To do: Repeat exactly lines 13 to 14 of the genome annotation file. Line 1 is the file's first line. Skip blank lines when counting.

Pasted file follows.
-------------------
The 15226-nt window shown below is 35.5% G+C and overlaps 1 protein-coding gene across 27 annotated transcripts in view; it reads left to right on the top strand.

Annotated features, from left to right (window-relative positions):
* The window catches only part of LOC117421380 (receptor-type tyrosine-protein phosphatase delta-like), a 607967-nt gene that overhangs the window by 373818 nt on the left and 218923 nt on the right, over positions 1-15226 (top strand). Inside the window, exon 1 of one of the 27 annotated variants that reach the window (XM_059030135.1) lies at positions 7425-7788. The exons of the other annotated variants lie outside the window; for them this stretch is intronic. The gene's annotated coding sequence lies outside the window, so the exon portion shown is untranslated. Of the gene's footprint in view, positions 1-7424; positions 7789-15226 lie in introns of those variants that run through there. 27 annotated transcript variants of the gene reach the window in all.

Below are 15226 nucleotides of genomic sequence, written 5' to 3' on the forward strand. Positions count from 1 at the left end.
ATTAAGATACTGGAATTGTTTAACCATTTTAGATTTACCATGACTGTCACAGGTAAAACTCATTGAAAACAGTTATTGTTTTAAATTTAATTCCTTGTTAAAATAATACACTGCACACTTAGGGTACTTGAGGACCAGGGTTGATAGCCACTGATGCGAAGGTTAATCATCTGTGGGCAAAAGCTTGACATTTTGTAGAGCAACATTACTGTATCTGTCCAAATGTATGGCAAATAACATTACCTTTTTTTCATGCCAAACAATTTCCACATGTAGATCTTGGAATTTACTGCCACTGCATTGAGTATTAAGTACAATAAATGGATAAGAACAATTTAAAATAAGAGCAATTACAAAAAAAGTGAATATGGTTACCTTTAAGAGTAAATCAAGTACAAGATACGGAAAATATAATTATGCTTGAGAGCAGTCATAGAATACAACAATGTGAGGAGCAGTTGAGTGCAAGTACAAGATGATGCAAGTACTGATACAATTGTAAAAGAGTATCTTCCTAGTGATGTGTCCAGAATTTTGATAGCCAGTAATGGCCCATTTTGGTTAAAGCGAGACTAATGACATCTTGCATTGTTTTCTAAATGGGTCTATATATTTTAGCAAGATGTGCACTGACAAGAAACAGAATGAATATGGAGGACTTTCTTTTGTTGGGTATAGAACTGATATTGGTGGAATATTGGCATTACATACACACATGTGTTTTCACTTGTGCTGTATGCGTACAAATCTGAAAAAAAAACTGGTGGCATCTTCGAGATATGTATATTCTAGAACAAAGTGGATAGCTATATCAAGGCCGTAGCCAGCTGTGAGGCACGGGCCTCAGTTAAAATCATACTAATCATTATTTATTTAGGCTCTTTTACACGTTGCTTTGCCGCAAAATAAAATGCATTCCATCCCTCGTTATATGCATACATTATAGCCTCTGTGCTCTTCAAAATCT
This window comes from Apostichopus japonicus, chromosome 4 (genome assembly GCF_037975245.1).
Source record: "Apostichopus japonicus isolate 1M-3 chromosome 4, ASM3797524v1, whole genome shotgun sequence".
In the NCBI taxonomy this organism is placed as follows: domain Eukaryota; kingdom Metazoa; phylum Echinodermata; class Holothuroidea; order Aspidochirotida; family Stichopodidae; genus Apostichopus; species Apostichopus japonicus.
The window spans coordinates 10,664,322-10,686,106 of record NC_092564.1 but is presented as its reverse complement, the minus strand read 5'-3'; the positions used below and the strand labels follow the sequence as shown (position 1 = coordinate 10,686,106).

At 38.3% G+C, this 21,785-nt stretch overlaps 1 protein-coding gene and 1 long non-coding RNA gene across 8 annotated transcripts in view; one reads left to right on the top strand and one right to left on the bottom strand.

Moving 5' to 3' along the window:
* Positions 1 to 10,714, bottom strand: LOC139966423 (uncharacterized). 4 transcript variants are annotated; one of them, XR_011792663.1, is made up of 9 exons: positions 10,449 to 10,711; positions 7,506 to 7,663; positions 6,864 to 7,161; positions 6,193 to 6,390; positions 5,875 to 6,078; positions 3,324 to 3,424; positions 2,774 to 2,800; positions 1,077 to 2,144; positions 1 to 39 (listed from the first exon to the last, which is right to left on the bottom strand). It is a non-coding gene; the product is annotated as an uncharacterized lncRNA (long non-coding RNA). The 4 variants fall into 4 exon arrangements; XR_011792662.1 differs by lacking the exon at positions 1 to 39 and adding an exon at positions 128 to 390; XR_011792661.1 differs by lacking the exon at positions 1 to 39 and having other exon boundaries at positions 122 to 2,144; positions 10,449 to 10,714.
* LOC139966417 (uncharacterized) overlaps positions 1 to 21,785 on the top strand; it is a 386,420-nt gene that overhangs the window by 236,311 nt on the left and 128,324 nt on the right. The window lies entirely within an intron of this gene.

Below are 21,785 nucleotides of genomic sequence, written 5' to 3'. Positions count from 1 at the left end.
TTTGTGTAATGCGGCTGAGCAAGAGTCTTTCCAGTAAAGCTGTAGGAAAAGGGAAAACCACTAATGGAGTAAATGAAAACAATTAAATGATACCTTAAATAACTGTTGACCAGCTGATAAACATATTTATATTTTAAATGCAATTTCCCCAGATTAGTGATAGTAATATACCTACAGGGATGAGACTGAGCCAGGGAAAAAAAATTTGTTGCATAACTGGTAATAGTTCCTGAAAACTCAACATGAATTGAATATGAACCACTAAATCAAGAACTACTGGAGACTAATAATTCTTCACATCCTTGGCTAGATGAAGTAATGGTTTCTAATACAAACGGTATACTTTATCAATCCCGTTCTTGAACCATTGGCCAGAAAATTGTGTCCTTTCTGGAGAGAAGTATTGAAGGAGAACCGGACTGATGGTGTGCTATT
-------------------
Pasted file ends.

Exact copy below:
* LOC139966417 (uncharacterized) overlaps positions 1 to 21,785 on the top strand; it is a 386,420-nt gene that overhangs the window by 236,311 nt on the left and 128,324 nt on the right. The window lies entirely within an intron of this gene.

Below are 21,785 nucleotides of genomic sequence, written 5' to 3'. Positions count from 1 at the left end.